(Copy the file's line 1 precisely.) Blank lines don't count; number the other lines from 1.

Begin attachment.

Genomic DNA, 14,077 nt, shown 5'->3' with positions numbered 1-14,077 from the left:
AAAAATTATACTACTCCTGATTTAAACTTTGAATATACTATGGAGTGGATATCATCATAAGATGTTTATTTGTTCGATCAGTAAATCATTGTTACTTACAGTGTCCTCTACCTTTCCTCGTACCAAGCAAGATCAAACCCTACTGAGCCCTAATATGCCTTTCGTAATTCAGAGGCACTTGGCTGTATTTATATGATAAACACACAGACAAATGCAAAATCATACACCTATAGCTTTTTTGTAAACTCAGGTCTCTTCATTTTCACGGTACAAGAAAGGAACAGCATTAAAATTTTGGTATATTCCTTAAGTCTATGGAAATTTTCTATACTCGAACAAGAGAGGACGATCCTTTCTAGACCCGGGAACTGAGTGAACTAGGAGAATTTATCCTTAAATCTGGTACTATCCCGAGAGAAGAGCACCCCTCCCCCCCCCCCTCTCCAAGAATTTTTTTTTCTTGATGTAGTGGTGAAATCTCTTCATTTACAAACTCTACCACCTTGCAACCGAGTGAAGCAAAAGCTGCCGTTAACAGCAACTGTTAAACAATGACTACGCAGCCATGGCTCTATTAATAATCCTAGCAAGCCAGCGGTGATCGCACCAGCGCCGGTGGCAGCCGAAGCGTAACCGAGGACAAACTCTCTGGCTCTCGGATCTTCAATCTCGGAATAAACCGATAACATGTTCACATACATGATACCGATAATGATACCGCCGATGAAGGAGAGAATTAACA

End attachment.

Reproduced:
Genomic DNA, 14,077 nt, shown 5'->3' with positions numbered 1-14,077 from the left: